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August 08, 2011

How would an investor export maize or rice from a famine-hit country?

by Chido Makunike

The controversies over foreign investment in African land continue to rage. From the many issues heatedly raised will hopefully emerge models of investment that achieve the aims of the various parties without being seen as exploitative. It is and will continue to be a huge challenge for all concerned, but foreign investment in African agriculture is neither new nor will the factors driving both investors and host countries to consider it diminish in the near term.

The first modern Africa land rush was when European countries carved up the continent into the economic spheres of influence that correspond to Africa's borders today. A key part of the colonization process that followed involved the introduction of 'cash crops' like coffee, cotton, groundnuts and many others on huge estates to supply the raw materials for the colonial metropole's industrial processes. Sometimes long after some of these crops have ceased to be economically viable, many African countries' economies still heavily depend on them, creating all sorts of problems that have so far defied easy solution.

Together with the introduction of new crops and farming techniques, that first wave of land 'investment' also involved conquest, large-scale dispossession and relocation, forced labor and many of the other lingering effects that today cause many Africans to be instinctively suspicious of modern-day investors. In theory the self-governing status of today's African countries should protect against the abuses of the colonial era but this is far from straight-forward and certain to skeptics.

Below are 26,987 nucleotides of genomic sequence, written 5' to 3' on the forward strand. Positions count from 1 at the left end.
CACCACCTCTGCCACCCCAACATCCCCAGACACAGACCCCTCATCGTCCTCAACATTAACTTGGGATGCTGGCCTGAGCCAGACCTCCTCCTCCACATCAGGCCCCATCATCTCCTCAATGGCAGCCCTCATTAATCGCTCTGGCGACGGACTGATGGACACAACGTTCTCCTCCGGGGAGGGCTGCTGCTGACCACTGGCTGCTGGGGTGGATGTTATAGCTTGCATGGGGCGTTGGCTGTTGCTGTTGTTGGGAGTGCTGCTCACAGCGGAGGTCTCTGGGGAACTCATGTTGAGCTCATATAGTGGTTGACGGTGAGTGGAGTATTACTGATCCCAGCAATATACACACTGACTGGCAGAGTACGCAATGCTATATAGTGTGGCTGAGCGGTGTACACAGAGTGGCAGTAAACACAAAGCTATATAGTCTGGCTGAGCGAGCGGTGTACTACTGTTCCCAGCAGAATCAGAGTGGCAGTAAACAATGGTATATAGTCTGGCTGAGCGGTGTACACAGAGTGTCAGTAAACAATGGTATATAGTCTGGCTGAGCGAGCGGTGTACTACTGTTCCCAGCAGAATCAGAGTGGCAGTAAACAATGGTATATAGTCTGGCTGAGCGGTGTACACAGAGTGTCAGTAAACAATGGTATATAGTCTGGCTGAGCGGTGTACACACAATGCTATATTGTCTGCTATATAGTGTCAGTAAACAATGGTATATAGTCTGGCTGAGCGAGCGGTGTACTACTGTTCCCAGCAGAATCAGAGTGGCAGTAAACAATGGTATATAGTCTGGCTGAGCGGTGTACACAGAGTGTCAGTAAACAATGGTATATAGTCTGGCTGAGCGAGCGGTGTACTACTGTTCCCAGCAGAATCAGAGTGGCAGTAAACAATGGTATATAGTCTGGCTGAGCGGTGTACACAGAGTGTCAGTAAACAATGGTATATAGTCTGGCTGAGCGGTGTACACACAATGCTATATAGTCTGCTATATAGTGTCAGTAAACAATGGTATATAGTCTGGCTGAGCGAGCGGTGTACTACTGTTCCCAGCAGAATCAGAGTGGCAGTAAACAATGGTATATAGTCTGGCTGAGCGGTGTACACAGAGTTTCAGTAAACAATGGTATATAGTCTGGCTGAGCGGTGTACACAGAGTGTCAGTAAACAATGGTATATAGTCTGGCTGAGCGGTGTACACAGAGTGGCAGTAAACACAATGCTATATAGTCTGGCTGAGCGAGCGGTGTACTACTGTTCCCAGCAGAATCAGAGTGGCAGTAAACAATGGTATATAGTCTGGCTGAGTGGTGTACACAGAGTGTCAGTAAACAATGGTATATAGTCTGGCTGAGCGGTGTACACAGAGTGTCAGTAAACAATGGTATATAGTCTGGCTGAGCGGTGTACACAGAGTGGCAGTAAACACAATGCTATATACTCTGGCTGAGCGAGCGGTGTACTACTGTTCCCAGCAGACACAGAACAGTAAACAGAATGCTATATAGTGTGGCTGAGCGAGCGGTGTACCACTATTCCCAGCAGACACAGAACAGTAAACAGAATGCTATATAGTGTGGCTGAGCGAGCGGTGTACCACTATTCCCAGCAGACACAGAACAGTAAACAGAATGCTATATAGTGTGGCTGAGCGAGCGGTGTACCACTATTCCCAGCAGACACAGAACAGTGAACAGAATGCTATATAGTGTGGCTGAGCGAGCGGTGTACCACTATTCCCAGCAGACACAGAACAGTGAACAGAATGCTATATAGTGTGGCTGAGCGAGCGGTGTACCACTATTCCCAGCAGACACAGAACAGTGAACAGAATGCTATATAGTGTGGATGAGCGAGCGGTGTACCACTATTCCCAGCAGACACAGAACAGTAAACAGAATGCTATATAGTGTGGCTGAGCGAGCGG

So finding a model that works to maximize the hoped-for benefits for investors and locals while minimizing the many issues of concern is clearly an on-going process.

The drought and famine in East Africa is already throwing up some uncomfortable questions for the model of large scale agro-investment in a poor country for export.

How would an agribusiness be able to export maize from a famine-stricken country that depends on the crop as its staple food? The furore over South Korean company Daewoo's plans to grow export maize in Madagascar was at least in a mainly rice-eating country. But imagine an investor had spent years and millions of dollars developing export-maize plantations in a mainly maize-eating east African country amidst the region's current famine.

How would it look for the investor to cite 'but that's what we agreed' as a reason to export the maize in the face of mass local maize starvation? More to the point, regardless of the investment agreement signed, would the government dare to allow such exports in a time of famine?

Easy, some might say, the investor should take this into account by incorporating a special 'famine' escape clause into his contract with his export markets, explaining that in the event of a local shortage he would not be able to supply, and would have to sell the maize locally.

But is this as clear cut as that may sound? Because of of the fraught, political importance of maize in Africa, it is not really a fully freely-tradeable crop, especially in times of scarcity. In the midst of a maize famine in which the government has prohibited exports but also does not have money to pay for your maize, what happens? In a 'free market' situation you should be able to keep the maize in your warehouse until you have negotiated a satisfactory payment arrangement, but how realistic is that in a time of famine?